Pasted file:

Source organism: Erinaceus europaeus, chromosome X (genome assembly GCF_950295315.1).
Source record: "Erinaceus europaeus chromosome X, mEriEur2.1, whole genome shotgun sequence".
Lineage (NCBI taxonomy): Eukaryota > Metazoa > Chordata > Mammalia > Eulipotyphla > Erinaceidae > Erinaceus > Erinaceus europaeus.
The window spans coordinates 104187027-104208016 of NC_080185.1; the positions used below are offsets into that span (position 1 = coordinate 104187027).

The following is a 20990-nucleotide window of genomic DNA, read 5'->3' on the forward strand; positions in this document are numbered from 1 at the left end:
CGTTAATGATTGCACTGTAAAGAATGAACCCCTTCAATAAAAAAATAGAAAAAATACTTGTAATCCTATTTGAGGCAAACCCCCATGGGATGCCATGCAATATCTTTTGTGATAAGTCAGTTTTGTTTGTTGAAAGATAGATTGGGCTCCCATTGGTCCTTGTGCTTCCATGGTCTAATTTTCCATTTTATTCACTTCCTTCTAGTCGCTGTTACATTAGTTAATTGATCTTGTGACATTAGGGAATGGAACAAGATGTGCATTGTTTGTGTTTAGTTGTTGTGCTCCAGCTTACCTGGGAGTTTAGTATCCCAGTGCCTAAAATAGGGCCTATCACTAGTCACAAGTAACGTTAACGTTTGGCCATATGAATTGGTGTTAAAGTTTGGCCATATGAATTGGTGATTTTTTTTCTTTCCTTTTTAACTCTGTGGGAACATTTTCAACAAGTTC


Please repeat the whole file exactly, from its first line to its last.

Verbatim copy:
Source organism: Erinaceus europaeus, chromosome X (genome assembly GCF_950295315.1).
Source record: "Erinaceus europaeus chromosome X, mEriEur2.1, whole genome shotgun sequence".
Lineage (NCBI taxonomy): Eukaryota > Metazoa > Chordata > Mammalia > Eulipotyphla > Erinaceidae > Erinaceus > Erinaceus europaeus.
The window spans coordinates 104187027-104208016 of NC_080185.1; the positions used below are offsets into that span (position 1 = coordinate 104187027).

The following is a 20990-nucleotide window of genomic DNA, read 5'->3' on the forward strand; positions in this document are numbered from 1 at the left end:
CGTTAATGATTGCACTGTAAAGAATGAACCCCTTCAATAAAAAAATAGAAAAAATACTTGTAATCCTATTTGAGGCAAACCCCCATGGGATGCCATGCAATATCTTTTGTGATAAGTCAGTTTTGTTTGTTGAAAGATAGATTGGGCTCCCATTGGTCCTTGTGCTTCCATGGTCTAATTTTCCATTTTATTCACTTCCTTCTAGTCGCTGTTACATTAGTTAATTGATCTTGTGACATTAGGGAATGGAACAAGATGTGCATTGTTTGTGTTTAGTTGTTGTGCTCCAGCTTACCTGGGAGTTTAGTATCCCAGTGCCTAAAATAGGGCCTATCACTAGTCACAAGTAACGTTAACGTTTGGCCATATGAATTGGTGTTAAAGTTTGGCCATATGAATTGGTGATTTTTTTTCTTTCCTTTTTAACTCTGTGGGAACATTTTCAACAAGTTC